The rail joiners will be tight enough when they are new to conduct current but it is desirable once you get your layout set up to solder them. Where the real problem with rail joiners comes in is when you start pulling the track apart and re- using them over and over. No, they don't need to be crimped with pliers. I assume you bought code 83 rail joiners for the code 83 track. Is the power lock track code 83 or code 100?
  12. YmeBP

    YmeBP Member

    I think it's all code 100 i checked samplings of the atlas w/ a micrometer and it specs out at .1 inch. I'll have to check the power loc.

    The joiners i have say 83/100 on the box. There are tons of joiners on the ends of the track already (bought a bit of it used).
  13. YmeBP

    YmeBP Member

    O.k. i did some thinking, i 've also taken a good look at what i have downstairs and i came up with the attached.

    The loop at the lower left is power loc, and it will be elevated above the 2 other atlas loops. I'm trying to figure out where to put the last loop for the last family member :).

    Attached Files:

  14. Jim Krause

    Jim Krause Active Member

    Are the rail joiners flat the full length on the bottom edge? The reason I'm asking is that there are joiners made by a couple of companies, Atlas and Micro Engineering that are transition joiners for going from one size of rail to another. It sounds like you may have some of those. If there is a step on the bottom of the joiner, they are transition type. If they are flat for the full length, they may be for either code 83 or 100. Does anybody else know if there are joiners that can be used for both code 83 and 100?
  15. YmeBP

    YmeBP Member

    I bougth a bunch of atlas ones from hobby hut. They say 100/83 on the package.

    I have most of them joined out but now how do i get the balsted track lined up properly!!! It's like trying to hold a greased up snake!!!

    I have track pins but where do i start?
  16. YmeBP

    YmeBP Member

    Went back downstairs and took another look. I've got a bunch of existing joiners form the tracks i bought on ebay and there are all different types. From what i understand the code 83 refers to the hieght of the rail being .83"?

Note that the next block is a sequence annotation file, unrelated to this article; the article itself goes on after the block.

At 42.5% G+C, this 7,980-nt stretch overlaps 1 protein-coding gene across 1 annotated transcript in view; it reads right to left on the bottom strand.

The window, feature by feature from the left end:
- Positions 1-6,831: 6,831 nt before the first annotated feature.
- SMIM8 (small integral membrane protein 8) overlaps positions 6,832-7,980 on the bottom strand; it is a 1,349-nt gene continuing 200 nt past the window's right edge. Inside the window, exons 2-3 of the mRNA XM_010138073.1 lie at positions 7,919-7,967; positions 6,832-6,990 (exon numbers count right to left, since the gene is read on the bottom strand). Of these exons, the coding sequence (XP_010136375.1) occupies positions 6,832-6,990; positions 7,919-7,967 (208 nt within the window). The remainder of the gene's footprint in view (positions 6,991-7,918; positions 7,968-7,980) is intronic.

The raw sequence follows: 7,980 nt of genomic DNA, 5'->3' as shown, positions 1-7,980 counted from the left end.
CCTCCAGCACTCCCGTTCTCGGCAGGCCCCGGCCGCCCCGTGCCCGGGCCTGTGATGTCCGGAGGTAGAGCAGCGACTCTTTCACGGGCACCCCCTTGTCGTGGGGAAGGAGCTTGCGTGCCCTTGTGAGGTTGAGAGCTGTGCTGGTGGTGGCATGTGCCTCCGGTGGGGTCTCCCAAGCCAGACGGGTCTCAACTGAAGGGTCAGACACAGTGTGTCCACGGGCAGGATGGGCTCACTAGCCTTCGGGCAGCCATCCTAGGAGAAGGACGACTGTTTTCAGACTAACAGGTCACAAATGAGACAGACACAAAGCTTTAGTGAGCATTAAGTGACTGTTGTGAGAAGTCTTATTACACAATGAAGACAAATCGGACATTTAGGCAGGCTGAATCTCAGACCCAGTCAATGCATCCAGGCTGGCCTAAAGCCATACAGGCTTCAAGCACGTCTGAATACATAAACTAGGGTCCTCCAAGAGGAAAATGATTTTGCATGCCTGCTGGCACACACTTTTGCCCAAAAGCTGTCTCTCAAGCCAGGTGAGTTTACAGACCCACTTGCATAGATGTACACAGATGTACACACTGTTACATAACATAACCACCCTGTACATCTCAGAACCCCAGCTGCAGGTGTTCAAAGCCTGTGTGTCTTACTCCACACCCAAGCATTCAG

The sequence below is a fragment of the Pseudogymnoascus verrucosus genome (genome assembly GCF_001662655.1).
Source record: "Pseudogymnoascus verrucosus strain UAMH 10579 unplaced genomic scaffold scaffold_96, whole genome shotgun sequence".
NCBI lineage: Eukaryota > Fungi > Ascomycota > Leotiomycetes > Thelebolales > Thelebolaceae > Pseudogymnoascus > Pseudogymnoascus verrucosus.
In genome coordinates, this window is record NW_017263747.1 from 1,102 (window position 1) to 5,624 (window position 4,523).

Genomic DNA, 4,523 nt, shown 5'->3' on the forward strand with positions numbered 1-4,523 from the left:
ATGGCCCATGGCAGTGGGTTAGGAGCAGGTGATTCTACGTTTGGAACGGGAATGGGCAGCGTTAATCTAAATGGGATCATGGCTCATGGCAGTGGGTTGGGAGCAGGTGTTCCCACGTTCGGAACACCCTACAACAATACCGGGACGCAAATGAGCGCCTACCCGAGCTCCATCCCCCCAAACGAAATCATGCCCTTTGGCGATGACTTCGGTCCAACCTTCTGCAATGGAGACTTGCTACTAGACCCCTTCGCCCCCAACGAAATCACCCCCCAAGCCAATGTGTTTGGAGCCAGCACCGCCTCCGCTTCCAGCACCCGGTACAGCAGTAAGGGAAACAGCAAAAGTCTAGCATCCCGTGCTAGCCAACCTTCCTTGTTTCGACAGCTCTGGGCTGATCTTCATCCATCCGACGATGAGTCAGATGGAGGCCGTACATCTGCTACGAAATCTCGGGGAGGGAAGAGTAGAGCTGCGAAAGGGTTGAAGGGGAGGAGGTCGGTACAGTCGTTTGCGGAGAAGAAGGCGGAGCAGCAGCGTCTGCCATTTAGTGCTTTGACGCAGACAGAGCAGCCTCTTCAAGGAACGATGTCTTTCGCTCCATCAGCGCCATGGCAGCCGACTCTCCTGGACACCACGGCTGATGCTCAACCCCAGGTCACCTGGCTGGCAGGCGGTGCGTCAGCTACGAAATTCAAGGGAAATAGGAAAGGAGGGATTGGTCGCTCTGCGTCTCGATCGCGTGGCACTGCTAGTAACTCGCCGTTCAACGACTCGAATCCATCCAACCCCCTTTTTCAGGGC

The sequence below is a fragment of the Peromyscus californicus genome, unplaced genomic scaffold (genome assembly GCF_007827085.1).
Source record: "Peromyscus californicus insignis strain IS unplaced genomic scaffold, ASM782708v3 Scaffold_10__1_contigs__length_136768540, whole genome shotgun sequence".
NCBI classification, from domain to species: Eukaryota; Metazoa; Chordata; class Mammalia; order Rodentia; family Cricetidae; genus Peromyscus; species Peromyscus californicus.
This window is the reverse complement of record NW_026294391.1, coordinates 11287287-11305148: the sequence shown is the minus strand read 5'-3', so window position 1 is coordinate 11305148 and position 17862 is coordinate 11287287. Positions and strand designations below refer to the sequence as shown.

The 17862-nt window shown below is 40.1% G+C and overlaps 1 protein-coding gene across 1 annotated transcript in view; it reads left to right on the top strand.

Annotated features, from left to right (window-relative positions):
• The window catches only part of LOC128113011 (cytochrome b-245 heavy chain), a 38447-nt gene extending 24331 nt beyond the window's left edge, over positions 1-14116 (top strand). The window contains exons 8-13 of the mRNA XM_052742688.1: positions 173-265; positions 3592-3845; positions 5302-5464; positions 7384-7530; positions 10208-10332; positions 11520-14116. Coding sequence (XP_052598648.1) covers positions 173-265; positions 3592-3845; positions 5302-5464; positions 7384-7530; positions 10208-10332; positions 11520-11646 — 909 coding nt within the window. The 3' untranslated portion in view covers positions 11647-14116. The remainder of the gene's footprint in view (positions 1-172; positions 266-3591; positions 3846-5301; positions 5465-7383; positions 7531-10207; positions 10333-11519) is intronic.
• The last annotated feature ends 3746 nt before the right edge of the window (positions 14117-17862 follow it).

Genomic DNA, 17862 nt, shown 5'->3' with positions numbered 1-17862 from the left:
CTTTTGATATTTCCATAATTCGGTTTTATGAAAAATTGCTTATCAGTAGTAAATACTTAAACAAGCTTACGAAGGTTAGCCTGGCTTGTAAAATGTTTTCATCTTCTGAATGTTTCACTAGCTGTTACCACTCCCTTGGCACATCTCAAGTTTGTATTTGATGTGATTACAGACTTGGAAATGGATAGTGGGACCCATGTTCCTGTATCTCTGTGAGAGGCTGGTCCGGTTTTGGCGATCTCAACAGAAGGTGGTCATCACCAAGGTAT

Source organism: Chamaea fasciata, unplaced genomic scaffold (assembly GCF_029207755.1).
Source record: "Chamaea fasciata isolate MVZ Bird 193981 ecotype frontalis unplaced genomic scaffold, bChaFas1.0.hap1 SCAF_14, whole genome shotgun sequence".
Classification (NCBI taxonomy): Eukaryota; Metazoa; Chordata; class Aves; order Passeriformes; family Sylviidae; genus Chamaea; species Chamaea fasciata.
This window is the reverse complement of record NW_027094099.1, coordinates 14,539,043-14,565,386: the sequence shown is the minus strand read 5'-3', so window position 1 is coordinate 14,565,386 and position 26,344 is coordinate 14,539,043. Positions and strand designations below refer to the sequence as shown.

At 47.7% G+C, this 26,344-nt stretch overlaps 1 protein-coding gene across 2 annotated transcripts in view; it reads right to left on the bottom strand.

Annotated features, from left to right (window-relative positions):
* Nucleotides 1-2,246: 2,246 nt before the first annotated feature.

The ones i got from hobby hut are kinda curled just a little:

    /-\ /-\
    | |

    terrible ascii art but kinda like that :).

  17. ocalicreek

    ocalicreek Member

    Be careful with used track...if you don't have one already, get an NMRA clearance gauge to check the rails, turnout flanges, points, etc. to make sure they are in gauge. Especially on a layout with a large area, derailments can be pretty annoying after a while. Bulletproof track = many happy hours of running trains!

  18. ocalicreek

    ocalicreek Member

    Oh, and I remember hearing a tip from one of the Kalmbach videos made back in the early 80s. Take a short piece of rail and file down one end along the base, narrowing it a bit, and along the web, ever so slightly. Then clamp this in either a pin vise or drill a hole into a short length of dowel and tap it in with a hammer, securing it with CA or epoxy, making sure the tapered end is exposed.

    Now when you tighten a rail joiner with pliers (ever so gently) and squeeze it too far (oops!) you can adjust it by wiggling it open using your joiner-speader tool!

  19. Jim Krause

    Jim Krause Active Member

    Are you speaking of the three foot long sections of flex track? If so, you need roadbed under the track. It's made either of cork or foam plastic. The roadbed can be glued down to your bench. Split the roadbed lengthwise down the center. It comes partially cut through. Draw a centerline on your bench where you want the track to go. Glue down one half of the roadbed, indexing the center of the piece to your line. Hold it in place with pins or small nails until the glue sets. Add the other half of the piece of roadbed . Glue it in place and hold with pins or small nails as you did with the other half.
    To get constant radius curves, make a protractor from a piece of string, a pencil and a nail or tack. measure the length of the radius that you want and tie the pencil on one end of the string. Put the nail or tack at the center of your radius and mark the radius on the bench. We're going hi tech here. Back about 5000 years ago, that is.
    After you get the roadbed down, center the track on the center of the roadbed and either glue or nail the track in place. You will find small holes in the ties about every 6 inches. Atlas sells track nails for this purpose. Don't over drive the nails or you will break the ties (Been there, done that)
  20. YmeBP

    YmeBP Member

    Great info, i just layed the track on the foam, bad move i can't pin the track to the foam :). I'll be heading out to home depot or lowes to see what i can come up w/ roadbed wise.

    There is this stuff i've been reading about called hemasote, or cork. I've also read about vynil. I'm going to see what is cheapest.